Infantry fighting vehicles (IFVs) were a vital part of the Soviet Union’s Cold War military machine. The nation led the way in developing and fielding this more combat-oriented alternative to the armored personnel carrier (APC). The BMD series of vehicles was an important part of this.
The BMD-1, the first vehicle in this series, was created in the 1960s. It entered service in 1969 and was first spotted in public four years later.
An Airborne Alternative
The BMD-1 was very similar to the existing BMP-1 IFV. The differences arose from its distinct role. The BMD was an IFV that could be used by airborne troops so that they could benefit from the mobility and fire support that their ground-pounding comrades already had. It was an important step forward for these specialist soldiers.
The BMD-1 was specifically designed to be carried by several aircraft already in Soviet service. Four of these were airplanes – the An-12, An-22, Il-76, and An-124. The other two were helicopters – the Mi-6 and Mi-26.
The BMD vehicles could be sent into action by aircraft landing and letting them drive out. Alternatively, they could be dropped by parachute, a better approach for an armed incursion into enemy-held territory.
Landing with the Crew
At first, the crew parachuted separately from their vehicle and then boarded. During the 1970s, this changed. The BMD’s driver and gunner would now be in the vehicle as it fell, ready to take action as soon as it hit the ground.
The hull of the BMD-1 was made of welded aluminum. This was more expensive to make than a steel hull. Its advantage was that it made the vehicle considerably lighter and so suitable for aerial transport. Welded hulls had replaced riveted ones for Soviet vehicles during the Second World War when they discovered that they were better able to withstand combat.
The driver’s seat was in the center of the front of the vehicle. The machine gunner sat to his right and the commander to his left. Another man sat in the turret, while the rest of the squad sat in a compartment at the rear.
The BMD-1 was equipped with a pair of bow-mounted 7.62mm PKT machine guns with which to fight enemy infantry.
The BMD-1’s main weaponry was mounted in a turret. This consisted of a 2A28 73mm gun, capable of taking on other armored vehicles and defensive positions; another 7.62mm PKT machine gun, to lay down fire against infantry, mounted coaxially with the 73mm gun; and an AT-3 Sagger anti-tank guided missile, mounted above the gun’s barrel, for dealing with heavy targets.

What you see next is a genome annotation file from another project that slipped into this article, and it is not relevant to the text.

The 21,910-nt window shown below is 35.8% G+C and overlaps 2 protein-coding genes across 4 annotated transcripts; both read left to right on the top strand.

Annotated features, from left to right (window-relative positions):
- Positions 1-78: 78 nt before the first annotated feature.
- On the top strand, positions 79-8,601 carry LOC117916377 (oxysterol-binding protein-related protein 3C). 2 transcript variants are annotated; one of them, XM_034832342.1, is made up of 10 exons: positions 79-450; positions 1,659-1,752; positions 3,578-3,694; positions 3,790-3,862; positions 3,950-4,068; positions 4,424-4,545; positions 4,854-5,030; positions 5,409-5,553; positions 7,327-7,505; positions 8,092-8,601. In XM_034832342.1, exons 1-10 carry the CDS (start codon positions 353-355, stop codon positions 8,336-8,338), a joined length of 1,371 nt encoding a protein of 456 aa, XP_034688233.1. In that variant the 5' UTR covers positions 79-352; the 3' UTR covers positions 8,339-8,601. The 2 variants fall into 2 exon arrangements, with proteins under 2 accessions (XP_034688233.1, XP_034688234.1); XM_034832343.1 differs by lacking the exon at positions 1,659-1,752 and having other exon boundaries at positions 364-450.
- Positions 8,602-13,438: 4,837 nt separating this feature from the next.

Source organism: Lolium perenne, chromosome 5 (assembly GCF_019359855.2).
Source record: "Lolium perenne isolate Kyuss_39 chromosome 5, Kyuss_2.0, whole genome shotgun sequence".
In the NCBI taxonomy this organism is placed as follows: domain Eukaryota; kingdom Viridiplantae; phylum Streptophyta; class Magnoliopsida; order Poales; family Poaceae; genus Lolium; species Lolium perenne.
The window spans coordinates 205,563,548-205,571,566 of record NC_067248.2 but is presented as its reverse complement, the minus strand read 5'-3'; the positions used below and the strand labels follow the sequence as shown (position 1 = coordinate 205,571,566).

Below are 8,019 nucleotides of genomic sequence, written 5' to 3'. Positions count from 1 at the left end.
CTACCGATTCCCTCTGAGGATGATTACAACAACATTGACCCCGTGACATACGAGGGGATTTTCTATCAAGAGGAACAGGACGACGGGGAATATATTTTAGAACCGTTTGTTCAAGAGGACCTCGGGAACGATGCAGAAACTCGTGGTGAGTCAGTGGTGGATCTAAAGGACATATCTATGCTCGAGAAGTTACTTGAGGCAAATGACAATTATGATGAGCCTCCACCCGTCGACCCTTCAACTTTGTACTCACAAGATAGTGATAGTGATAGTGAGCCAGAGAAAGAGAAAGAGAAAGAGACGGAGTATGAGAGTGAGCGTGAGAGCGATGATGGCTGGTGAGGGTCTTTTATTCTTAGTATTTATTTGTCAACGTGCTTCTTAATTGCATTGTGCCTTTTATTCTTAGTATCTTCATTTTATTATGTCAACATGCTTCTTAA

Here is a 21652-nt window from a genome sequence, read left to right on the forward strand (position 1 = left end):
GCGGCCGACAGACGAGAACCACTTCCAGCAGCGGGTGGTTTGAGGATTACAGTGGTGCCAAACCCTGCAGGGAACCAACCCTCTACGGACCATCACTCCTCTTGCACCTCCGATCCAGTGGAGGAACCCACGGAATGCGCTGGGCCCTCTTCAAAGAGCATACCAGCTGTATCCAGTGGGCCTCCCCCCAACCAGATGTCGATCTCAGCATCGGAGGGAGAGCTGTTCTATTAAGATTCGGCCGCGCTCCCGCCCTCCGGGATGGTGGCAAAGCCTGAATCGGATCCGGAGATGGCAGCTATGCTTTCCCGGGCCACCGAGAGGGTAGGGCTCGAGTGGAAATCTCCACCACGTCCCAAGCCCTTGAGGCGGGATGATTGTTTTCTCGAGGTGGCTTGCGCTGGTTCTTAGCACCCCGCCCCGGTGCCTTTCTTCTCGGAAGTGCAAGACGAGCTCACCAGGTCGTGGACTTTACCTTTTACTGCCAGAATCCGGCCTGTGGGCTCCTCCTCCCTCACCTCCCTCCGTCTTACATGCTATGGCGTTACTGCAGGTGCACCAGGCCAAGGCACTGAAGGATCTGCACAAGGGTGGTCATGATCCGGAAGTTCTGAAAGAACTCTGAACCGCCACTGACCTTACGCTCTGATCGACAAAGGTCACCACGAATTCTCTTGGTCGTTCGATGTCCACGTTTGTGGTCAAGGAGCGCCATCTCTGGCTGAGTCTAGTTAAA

The only way in and out of the BMD-1’s transport compartment was through a concertina-style roof hatch, meaning that the infantry had to climb out to get into battle.
BMD vehicles were capable of amphibious travel, thanks to water jets in the rear. A trim vain was set up on the front before going into the water.
Protection Against Unconventional Weapons
BMDs had systems to protect their crews against nuclear, biological, and chemical (NBC) weapons.
To avoid becoming a target while driving in the dark, BMDs were equipped with infra-red driving lights. Their white-light searchlights could also be replaced with an infra-red alternative.
Several variations on the BMD-1 saw service. The BMD-1K was a command vehicle, with extra comms equipment to help the commander keep in touch with his troops and his superiors. The BMD-1M had better ventilation. The BMD-1P replaced the original missile launcher with an AT-4 Spigot launcher on a pintle mount which could be equipped with a night sight. During the fighting in Afghanistan, some BMD-1s were given an 82mm mortar which could fire backward out of the troop compartment.
Arrival of the BMD-2
The BMD-1’s successor, the BMD-2, was designed in the 1980s. A prototype was built in 1985 and the finished machine went into production four years later. It looked similar to the BMD-1 but was a substantially new vehicle.
Fewer Machine Guns
Instead of two PKT machine guns at the front, the BMD-2 had one, on the right-hand side.
The BMD-2’s turret was significantly different from that of its predecessor. This time, the main weapon was a 2A42 30mm automatic cannon. With better elevation as well as vertical and horizontal stabilization, it could take on helicopters, not just targets on the ground. Once again, the main weapon was accompanied by a coaxial 7.62mm PKT machine gun.
Adaptable Missile Launcher
This time, the vehicle’s missile launcher was pintle mounted. The vehicle also carried a ground mount so that soldiers could fire missiles from positions away from the vehicle. It could be either an AT-4 Spigot or an AT-5 Spandrel anti-tank guided missile launcher.
The third model, the BMD-3, reached airborne units in 1990. It was also later given to units of naval infantry, as it was a far better amphibious vehicle than its predecessors.
New Hull, Old Turret
The BMD-3 kept the turret from the BMD-2, which was still a relatively new design, but paired it with a new hull.
Instead of being fixed to the floor, the seats for the BMD-3’s driver and front gunners hung from the ceiling. This reduced their chances of being killed by the blast from an anti-tank mine.
The BMD-3 had two forward weapons – a 5.45mm RPKS machine gun and an AG-17 30mm grenade launcher. Instead of crew members, these were manned by members of the vehicles infantry squad, who could remove the weapons and take them with them for infantry combat.
The BMD-3 had three 81mm smoke grenade launchers to either side of the turret. Fuel injected into the exhaust manifold could also be used to produce smoke. This meant the vehicle could provide cover for its infantry contingent.